Des Gunewardena bursts through the door of Sartoria, his Italian restaurant on London’s Savile Row, greeting the manageress with an effusive ‘Buongiorno!’

Dressed in a blue cord jacket and navy jeans, he blends in with the French hedge fund managers holding breakfast meetings over macchiatos, but it’s clear he’s the boss.

‘You’ve taken my usual table,’ he jokes to a group sitting by the window. The guests laugh – his friendly remark is clearly meant in jest – but minutes later they are gone.

Des Gunewardena is plotting a big expansion for his D&D London restaurant group

Des Gunewardena is plotting a big expansion for his D&D London restaurant group

If Gunewardena, a smooth Sri Lankan-born entrepreneur, is not a celebrity outside the fine dining scene, many of the 44 restaurants he runs through his firm D&D London are household names.

Quaglino’s – or ‘Quags’ to many of its patrons – has Royal connections, hosting the Queen and Prince Philip’s first public date and allowing Princess Diana to slip out via the kitchen to avoid the paparazzi.

The cast of TV show Made In Chelsea are regulars at D&D’s Bluebird in Chelsea while its Paternoster Chop House is the set for the Channel 4 show First Dates. ‘We don’t have a strategy for getting celebrities,’ Gunewardena insists. ‘It just happened to us.’

All around him, other restaurants – both high-end and mid-market – are closing their doors. Last week, it emerged that one of Britain’s best-loved chains, Pizza Express, could be sunk by its £1.1billion debts.

D&D London, which was formed by a management buyout of Sir Terence Conran’s eponymous restaurant group, has around £35million of bank debt, and posted a £5.7million pre-tax loss in its latest accounts, up to March 2018.

But Gunewardena says both revenues and profits are up this year, with sales from his restaurants set to rise by £13million to £145million in his firm’s next trading update. So instead of keeping his head down, he is plotting a big expansion.

Next month, D&D will open a £5million restaurant called 14 Hills, located ‘bang in the middle of the insurance market’ near Liverpool Street station.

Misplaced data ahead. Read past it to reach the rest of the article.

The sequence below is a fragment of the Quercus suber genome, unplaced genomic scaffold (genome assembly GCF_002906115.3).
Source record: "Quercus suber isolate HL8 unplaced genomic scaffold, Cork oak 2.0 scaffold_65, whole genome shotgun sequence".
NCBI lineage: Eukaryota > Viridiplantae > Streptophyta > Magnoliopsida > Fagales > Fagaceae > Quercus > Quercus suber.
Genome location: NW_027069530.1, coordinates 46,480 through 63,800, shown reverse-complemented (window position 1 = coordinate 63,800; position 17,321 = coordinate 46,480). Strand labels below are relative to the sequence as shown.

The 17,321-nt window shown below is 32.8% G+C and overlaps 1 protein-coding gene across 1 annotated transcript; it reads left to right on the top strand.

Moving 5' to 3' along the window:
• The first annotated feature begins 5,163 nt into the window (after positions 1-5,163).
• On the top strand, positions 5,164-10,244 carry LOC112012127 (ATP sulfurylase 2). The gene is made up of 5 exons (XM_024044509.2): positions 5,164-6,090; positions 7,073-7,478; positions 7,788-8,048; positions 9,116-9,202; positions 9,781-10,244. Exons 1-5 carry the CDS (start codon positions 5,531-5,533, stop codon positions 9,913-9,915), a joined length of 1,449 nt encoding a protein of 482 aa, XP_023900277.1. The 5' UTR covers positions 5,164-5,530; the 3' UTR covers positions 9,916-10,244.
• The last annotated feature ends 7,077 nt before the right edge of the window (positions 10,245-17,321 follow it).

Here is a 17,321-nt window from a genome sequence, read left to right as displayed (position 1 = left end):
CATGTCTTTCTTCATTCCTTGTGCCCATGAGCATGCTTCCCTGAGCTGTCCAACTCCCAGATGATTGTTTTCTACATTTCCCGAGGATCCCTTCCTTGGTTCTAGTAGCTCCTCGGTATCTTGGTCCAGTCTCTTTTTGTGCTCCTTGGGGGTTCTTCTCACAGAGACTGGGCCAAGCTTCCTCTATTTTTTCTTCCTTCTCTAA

The lease on another East London site is being negotiated, and D&D will open a restaurant next to Harvey Nichols in Bristol next Easter as the group continues expanding outside the capital. When 14 Hills opens in November, naturally there will be a party. 

‘We’ll have some interesting people there,’ Gunewardena grins.

So why is he so confident when rivals such as Jamie Oliver are in his words ‘going down the tubes’? According to Gunewardena, it’s because many of those eating out are avoiding soulless chains, instead seeking out ‘excellent service and atmosphere’. 

He says: ‘Customers are looking for quality and authenticity, and in increasing numbers they prefer to go to restaurants with individuality, like ours, rather than branded chains.

‘We have always understood this and many of our venues are talked about as much for their buzz and atmosphere as for the food and wine they serve. We allow our chefs and managers to run their restaurants as if they are independent businesses. Therefore they haven’t suffered the lowering of quality that a number of rival restaurant groups have been affected by as they have grown.’

Next month, D&D will open a £5million restaurant called 14 Hills, located 'bang in the middle of the insurance market' near Liverpool Street station

Next month, D&D will open a £5million restaurant called 14 Hills, located ‘bang in the middle of the insurance market’ near Liverpool Street station